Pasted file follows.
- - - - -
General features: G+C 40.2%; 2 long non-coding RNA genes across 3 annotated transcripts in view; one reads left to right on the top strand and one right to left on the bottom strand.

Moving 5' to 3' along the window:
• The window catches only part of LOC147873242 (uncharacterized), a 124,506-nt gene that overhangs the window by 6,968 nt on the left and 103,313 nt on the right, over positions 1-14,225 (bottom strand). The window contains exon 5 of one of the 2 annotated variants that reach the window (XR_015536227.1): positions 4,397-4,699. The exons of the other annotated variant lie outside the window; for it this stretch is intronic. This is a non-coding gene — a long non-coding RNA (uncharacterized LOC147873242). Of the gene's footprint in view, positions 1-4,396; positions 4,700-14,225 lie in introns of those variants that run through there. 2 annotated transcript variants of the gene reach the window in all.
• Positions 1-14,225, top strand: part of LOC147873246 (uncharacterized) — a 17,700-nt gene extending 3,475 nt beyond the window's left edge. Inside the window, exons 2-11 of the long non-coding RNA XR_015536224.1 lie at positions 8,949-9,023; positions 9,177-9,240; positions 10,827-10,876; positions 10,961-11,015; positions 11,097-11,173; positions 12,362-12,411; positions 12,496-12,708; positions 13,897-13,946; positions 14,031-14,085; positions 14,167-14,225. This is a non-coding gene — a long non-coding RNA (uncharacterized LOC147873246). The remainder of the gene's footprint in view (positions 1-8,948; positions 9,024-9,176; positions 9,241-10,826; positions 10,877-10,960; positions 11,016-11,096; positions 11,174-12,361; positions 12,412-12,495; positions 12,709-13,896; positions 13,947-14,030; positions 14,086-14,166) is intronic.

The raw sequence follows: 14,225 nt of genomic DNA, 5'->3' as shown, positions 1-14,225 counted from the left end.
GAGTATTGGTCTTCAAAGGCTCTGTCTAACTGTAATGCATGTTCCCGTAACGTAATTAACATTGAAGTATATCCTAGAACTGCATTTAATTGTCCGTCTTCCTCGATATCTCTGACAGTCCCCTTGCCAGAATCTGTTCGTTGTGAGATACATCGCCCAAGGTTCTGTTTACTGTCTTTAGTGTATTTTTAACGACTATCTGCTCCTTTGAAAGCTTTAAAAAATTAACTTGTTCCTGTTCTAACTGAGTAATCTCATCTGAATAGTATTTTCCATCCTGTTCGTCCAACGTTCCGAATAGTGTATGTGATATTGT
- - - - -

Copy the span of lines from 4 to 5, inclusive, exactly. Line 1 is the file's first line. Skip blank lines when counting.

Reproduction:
• Positions 1-14,225, top strand: part of LOC147873246 (uncharacterized) — a 17,700-nt gene extending 3,475 nt beyond the window's left edge. Inside the window, exons 2-11 of the long non-coding RNA XR_015536224.1 lie at positions 8,949-9,023; positions 9,177-9,240; positions 10,827-10,876; positions 10,961-11,015; positions 11,097-11,173; positions 12,362-12,411; positions 12,496-12,708; positions 13,897-13,946; positions 14,031-14,085; positions 14,167-14,225. This is a non-coding gene — a long non-coding RNA (uncharacterized LOC147873246). The remainder of the gene's footprint in view (positions 1-8,948; positions 9,024-9,176; positions 9,241-10,826; positions 10,877-10,960; positions 11,016-11,096; positions 11,174-12,361; positions 12,412-12,495; positions 12,709-13,896; positions 13,947-14,030; positions 14,086-14,166) is intronic.

The raw sequence follows: 14,225 nt of genomic DNA, 5'->3' as shown, positions 1-14,225 counted from the left end.